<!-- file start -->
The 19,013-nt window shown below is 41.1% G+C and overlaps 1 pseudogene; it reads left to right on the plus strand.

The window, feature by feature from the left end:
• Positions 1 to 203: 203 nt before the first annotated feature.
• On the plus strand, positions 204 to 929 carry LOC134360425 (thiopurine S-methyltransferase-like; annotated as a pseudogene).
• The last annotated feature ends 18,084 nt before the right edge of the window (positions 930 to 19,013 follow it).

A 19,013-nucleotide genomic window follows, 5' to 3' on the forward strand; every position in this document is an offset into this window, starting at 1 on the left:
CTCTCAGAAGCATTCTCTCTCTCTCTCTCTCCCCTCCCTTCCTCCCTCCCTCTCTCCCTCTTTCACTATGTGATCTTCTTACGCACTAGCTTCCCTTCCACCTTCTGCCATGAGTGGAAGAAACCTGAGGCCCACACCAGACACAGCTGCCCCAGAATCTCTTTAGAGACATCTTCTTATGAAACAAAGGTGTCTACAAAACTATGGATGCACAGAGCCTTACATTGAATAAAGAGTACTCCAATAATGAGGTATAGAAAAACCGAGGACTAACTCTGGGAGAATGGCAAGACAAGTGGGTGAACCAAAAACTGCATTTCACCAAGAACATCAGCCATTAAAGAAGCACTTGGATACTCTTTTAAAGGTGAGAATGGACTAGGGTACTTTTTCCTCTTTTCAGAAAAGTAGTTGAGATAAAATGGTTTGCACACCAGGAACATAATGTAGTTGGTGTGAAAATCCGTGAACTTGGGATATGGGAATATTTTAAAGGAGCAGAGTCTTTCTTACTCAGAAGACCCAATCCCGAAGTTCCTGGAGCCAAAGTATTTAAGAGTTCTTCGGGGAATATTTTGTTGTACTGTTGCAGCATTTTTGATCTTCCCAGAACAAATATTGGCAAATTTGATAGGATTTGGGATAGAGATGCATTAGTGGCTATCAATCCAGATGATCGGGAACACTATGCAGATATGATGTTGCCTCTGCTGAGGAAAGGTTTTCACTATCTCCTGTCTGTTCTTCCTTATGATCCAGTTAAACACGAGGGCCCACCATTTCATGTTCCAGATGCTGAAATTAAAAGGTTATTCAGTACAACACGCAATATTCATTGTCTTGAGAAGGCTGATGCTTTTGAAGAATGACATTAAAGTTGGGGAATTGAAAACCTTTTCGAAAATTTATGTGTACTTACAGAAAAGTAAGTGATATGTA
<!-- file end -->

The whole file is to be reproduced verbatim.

The 19,013-nt window shown below is 41.1% G+C and overlaps 1 pseudogene; it reads left to right on the plus strand.

The window, feature by feature from the left end:
• Positions 1 to 203: 203 nt before the first annotated feature.
• On the plus strand, positions 204 to 929 carry LOC134360425 (thiopurine S-methyltransferase-like; annotated as a pseudogene).
• The last annotated feature ends 18,084 nt before the right edge of the window (positions 930 to 19,013 follow it).

A 19,013-nucleotide genomic window follows, 5' to 3' on the forward strand; every position in this document is an offset into this window, starting at 1 on the left:
CTCTCAGAAGCATTCTCTCTCTCTCTCTCTCCCCTCCCTTCCTCCCTCCCTCTCTCCCTCTTTCACTATGTGATCTTCTTACGCACTAGCTTCCCTTCCACCTTCTGCCATGAGTGGAAGAAACCTGAGGCCCACACCAGACACAGCTGCCCCAGAATCTCTTTAGAGACATCTTCTTATGAAACAAAGGTGTCTACAAAACTATGGATGCACAGAGCCTTACATTGAATAAAGAGTACTCCAATAATGAGGTATAGAAAAACCGAGGACTAACTCTGGGAGAATGGCAAGACAAGTGGGTGAACCAAAAACTGCATTTCACCAAGAACATCAGCCATTAAAGAAGCACTTGGATACTCTTTTAAAGGTGAGAATGGACTAGGGTACTTTTTCCTCTTTTCAGAAAAGTAGTTGAGATAAAATGGTTTGCACACCAGGAACATAATGTAGTTGGTGTGAAAATCCGTGAACTTGGGATATGGGAATATTTTAAAGGAGCAGAGTCTTTCTTACTCAGAAGACCCAATCCCGAAGTTCCTGGAGCCAAAGTATTTAAGAGTTCTTCGGGGAATATTTTGTTGTACTGTTGCAGCATTTTTGATCTTCCCAGAACAAATATTGGCAAATTTGATAGGATTTGGGATAGAGATGCATTAGTGGCTATCAATCCAGATGATCGGGAACACTATGCAGATATGATGTTGCCTCTGCTGAGGAAAGGTTTTCACTATCTCCTGTCTGTTCTTCCTTATGATCCAGTTAAACACGAGGGCCCACCATTTCATGTTCCAGATGCTGAAATTAAAAGGTTATTCAGTACAACACGCAATATTCATTGTCTTGAGAAGGCTGATGCTTTTGAAGAATGACATTAAAGTTGGGGAATTGAAAACCTTTTCGAAAATTTATGTGTACTTACAGAAAAGTAAGTGATATGTA